Sometimes, I try to imagine the scene from the perspective of the old man sitting in the waiting room. I don’t remember his face, only the navy baseball cap that sat above his eyes. I remember his size—a large man with thighs as big as tree trunks and hands that could easily wrap around those trunks—and the sound of his voice—gruff but not unkind, with a slight southern lilt.
“Miss, are you alright?” he asks. The sight of me collapsing on the stark white tile of the waiting room—a 70-pound black mass in my arms—must be startling.
I imagine him hesitating as he stands above me, the cold air rushing in around us through the door that remains open in his hand.
“Miss?” he asks again, releasing the door. His voice sounds far away. Surely he is not speaking to me, because none of this is happening to me. It is coming from another room, another world.
I try to picture the scene through his eyes: my body hunched over the twitching mass of my dog—a large black Labrador—and my tear stained face pressing into his fur. I imagine it is a heartbreaking sight, even a frightening one. Whatever is happening here is a terrible thing, he thinks.
I do not respond to him—unable to form the right words, unable to admit to what is happening—and I do not look at him. To look at this kind old man would be to reveal the desperation and fear that are slowly consuming me. To look at him would be to cast away the suit of armor I have carefully built, piece by piece, over the thirteen years of my dog’s life.
I imagine the old man finally returning to his seat and looking over at his partner—a small, silent woman—his eyes revealing the helplessness he feels. He leans in, the frail plastic chair creaking beneath his weight, and whispers to her, wondering at what happened.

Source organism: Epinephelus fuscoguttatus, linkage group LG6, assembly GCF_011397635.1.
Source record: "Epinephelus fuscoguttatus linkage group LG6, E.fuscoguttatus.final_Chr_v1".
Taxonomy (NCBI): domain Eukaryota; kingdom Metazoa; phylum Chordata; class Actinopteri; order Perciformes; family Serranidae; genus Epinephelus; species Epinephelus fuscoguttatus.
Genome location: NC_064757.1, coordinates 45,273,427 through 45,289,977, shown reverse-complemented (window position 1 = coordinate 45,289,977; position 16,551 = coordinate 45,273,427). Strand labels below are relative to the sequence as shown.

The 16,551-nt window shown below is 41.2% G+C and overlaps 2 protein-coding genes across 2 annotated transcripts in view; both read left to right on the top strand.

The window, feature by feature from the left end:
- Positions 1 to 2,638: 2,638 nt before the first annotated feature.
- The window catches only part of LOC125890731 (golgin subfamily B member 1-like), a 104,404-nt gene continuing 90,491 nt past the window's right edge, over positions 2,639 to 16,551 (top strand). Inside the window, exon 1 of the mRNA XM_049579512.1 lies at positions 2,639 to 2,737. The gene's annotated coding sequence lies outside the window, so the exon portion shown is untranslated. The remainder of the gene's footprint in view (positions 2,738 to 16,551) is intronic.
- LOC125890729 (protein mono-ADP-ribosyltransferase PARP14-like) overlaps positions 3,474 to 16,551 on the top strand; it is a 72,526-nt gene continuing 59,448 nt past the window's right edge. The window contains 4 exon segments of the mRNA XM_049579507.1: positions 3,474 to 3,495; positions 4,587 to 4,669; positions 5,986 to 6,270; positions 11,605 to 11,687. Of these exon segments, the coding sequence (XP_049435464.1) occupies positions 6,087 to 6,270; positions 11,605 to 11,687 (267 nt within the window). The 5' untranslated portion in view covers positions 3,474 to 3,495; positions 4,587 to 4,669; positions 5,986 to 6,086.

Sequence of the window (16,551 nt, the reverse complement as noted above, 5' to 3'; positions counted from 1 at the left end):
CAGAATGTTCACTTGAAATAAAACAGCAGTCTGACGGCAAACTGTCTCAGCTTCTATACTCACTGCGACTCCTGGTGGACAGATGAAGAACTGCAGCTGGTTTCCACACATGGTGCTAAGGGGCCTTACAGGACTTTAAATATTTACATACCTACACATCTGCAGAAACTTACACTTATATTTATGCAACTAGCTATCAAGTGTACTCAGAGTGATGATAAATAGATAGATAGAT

“It’s a condition he has,” I manage to croak out. My voice, weighted with a tired resignation, sounds foreign to me. “He’s dying,” I add for emphasis, practically spitting the words. My pain has made me spiteful.
I hear the old man lean back in his chair and breathe a soft, “Oh.”
I imagine his expression shifting from one of helplessness to one of pity. I imagine his mind wondering at the pair of us on the floor—me in a urine-soaked sweater and jeans, my blonde hair matted to my face with sweat and tears, my arms cradling my dog; and my dog pressing his weight into me, unable to stand, his head cocked slightly to the side, his eyes rapidly twitching back and forth, his body shivering. I imagine the old man’s mind wondering at how we reached this point, at my dog’s condition, at my ability to carry all seventy pounds of him alone.
I shut my eyes to the harsh fluorescent lights. We are not here, I think. We are safely at home, in bed, sleeping soundly. I run one hand down my dog’s back. We will wake up soon.
But the hand suddenly on my shoulder tells me this is all very real. I open my eyes to see a vet technician standing before me. I try to blow my hair from my face, but tears and sweat have made it heavy. I refuse to release my hold on my dog, so I stare at this woman between thick strands of matted hair.
My dog begins to pant out of stress, his brain finally recognizing the familiar smells, his cloudy, twitching eyes finally taking in the room. His body shakes harder and I hold him tighter. “It’s okay, bubba,” I whisper, kissing his head. “You’re okay.”
“Does she need help?” the old man asks the vet tech, his warm southern accent cracking the ice that had settled in the room. He must be at least seventy years old, and far less capable than me of carrying my heavy dog. I want to cry from the kindness of this stranger. But that would mean admitting I couldn’t do this alone.
And I could. I have always done this alone.
My back remains to him, and I shake my head. “I’ve got him,” I say, as I have said hundreds of times before. Then, with my arms around my dog, I slowly rise to my feet and follow the vet tech out of the waiting room.
I imagine the old man watching us disappear, wondering at our future, his alarm and pity slowly fading to the dull heartbreak he reserves for suffering strangers.
I imagine all these things, but I never imagine being able to change the events that led to this violent entrance, nor the events that came after. I only imagine changing one thing: that I had looked at the old man through my tear-soaked hair and released myself of the weight I carried.